• Statewide active listings improved for the third consecutive month, increasing 8.1 percent from the previous year. The year-over-year increase was slightly below that of last month, which was the largest since January 2015, when active listings jumped 11.0 percent.
  • As sales declined from a year ago, the unsold inventory index, which is a ratio of inventory over sales, increased on a year-over-year basis as well. The statewide unsold inventory index edged up to 3.0 months in June from 2.7 months in June 2017. The index measures the number of months it would take to sell the supply of homes on the market at the current sales rate.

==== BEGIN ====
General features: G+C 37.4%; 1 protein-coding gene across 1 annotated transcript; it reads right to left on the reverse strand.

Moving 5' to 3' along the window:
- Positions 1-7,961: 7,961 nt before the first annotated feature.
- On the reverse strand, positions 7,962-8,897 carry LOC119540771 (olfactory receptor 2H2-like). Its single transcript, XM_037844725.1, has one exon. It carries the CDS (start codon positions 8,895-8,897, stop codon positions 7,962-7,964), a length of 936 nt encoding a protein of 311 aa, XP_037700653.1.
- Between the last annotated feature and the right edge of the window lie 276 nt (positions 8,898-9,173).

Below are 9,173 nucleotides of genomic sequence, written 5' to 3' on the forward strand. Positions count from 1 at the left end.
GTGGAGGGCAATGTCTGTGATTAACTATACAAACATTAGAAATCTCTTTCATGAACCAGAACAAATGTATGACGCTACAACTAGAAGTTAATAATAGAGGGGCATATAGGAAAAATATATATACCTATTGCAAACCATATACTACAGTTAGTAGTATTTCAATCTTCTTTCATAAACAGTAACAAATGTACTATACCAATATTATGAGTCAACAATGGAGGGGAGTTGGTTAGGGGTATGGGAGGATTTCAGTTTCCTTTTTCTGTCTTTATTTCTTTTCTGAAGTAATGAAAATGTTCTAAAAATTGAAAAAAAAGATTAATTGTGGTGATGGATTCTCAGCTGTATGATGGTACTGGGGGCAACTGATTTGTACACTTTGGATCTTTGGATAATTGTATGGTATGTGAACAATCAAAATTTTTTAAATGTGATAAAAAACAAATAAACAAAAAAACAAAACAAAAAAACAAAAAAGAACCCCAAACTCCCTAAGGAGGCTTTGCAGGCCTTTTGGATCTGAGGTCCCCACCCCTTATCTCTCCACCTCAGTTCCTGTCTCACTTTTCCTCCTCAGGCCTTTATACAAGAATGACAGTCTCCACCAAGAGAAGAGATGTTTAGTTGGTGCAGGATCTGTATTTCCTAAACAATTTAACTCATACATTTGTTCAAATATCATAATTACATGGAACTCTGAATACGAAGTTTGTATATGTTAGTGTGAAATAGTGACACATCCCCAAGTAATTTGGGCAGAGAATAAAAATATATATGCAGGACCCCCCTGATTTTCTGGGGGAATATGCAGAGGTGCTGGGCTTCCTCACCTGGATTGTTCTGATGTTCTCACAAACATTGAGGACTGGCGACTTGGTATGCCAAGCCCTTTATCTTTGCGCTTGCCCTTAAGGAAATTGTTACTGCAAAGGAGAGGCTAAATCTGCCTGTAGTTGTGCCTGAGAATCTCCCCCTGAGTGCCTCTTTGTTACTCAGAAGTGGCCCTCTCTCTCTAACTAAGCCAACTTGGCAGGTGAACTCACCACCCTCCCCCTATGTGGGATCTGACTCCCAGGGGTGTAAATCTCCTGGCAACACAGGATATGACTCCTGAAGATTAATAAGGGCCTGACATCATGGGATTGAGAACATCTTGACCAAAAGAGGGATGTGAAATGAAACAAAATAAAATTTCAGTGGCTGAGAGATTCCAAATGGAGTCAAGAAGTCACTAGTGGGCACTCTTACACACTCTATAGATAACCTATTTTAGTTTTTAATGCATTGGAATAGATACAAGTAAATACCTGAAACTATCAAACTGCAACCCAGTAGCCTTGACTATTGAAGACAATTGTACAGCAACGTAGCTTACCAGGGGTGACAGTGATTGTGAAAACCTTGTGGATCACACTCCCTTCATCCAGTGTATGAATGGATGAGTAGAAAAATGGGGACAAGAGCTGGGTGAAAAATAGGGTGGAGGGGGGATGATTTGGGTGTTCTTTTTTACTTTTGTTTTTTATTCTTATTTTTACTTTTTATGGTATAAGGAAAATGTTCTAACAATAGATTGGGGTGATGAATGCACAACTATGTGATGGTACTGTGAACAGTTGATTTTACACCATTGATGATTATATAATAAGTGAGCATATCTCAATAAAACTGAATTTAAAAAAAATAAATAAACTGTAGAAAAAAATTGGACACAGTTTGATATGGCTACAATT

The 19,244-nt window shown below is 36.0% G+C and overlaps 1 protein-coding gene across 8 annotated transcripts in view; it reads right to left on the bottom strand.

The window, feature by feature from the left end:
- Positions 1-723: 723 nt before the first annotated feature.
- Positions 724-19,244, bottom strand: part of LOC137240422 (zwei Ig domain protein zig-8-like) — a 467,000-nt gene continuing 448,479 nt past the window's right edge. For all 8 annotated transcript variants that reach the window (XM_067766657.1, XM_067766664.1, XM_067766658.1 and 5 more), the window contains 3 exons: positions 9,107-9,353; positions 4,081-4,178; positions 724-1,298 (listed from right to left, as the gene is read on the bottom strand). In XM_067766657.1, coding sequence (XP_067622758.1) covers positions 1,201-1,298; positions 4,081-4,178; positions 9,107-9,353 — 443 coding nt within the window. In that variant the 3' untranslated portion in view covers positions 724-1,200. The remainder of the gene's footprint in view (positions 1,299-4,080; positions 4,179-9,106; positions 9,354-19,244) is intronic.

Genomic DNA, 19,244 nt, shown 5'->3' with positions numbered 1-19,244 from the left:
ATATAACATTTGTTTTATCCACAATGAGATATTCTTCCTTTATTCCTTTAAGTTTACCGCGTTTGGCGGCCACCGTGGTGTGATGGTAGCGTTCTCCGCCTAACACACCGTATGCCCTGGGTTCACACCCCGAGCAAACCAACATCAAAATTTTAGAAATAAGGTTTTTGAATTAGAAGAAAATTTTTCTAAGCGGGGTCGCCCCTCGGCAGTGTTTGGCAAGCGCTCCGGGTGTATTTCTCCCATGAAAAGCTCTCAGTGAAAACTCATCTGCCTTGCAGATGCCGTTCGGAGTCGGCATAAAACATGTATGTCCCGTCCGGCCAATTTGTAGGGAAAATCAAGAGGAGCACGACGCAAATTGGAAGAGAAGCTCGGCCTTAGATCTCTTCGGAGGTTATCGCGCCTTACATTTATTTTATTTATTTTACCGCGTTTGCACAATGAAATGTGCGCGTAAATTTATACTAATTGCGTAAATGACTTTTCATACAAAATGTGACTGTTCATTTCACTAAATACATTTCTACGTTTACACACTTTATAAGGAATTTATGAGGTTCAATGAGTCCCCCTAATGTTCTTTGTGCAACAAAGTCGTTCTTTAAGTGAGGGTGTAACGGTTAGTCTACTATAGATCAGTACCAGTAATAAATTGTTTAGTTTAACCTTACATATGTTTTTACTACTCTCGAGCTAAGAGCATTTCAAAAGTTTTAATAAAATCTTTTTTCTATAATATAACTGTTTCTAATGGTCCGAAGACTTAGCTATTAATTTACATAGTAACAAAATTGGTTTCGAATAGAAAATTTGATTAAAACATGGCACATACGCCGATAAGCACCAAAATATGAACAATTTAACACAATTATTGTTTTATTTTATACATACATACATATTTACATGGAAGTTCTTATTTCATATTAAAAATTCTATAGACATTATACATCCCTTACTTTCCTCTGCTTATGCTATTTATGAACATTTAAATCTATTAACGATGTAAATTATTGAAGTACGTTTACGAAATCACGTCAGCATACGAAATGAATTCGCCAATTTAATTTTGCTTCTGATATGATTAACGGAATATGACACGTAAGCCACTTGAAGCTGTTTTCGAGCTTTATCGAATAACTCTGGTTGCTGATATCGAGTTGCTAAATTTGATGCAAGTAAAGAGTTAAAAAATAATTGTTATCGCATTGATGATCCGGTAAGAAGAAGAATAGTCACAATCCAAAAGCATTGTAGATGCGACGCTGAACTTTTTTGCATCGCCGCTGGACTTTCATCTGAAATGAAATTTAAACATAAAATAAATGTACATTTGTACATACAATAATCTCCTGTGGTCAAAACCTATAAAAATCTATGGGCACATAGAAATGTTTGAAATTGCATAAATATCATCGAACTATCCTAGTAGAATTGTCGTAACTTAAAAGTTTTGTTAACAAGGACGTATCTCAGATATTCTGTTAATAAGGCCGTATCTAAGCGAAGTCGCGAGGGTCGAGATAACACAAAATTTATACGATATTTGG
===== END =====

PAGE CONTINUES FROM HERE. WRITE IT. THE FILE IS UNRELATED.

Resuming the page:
• The median number of days it took to sell a California single-family home remained low at 15 days in June, unchanged from 15 days in June 2017.
  • A.R.’s statewide sales price-to-list price ratio* was 100 percent in June, unchanged from June 2017.
  • The average statewide price per square foot** for an existing, single-family home statewide was $290 in June, up from $270 in June 2017.
  • The 30-year, fixed-mortgage interest rates averaged 4.57 percent in June, down from 4.59 percent in May and up from 3.90 percent in June 2017, according to Freddie Mac. The five-year, adjustable mortgage interest rate, however, edged higher in June to an average of 3.82 percent from 3.79 percent in May and from 3.14 percent in June 2017.

Article courtesy of California Association of Realtors, July 23, 2018

North Bay Wildfire Clean Up Complete

Posted on June 14, 2018 by Admin

 

State and federal officials Monday declared the debris removal from the North Bay wildfires — the largest such effort since the 1906 earthquake — complete.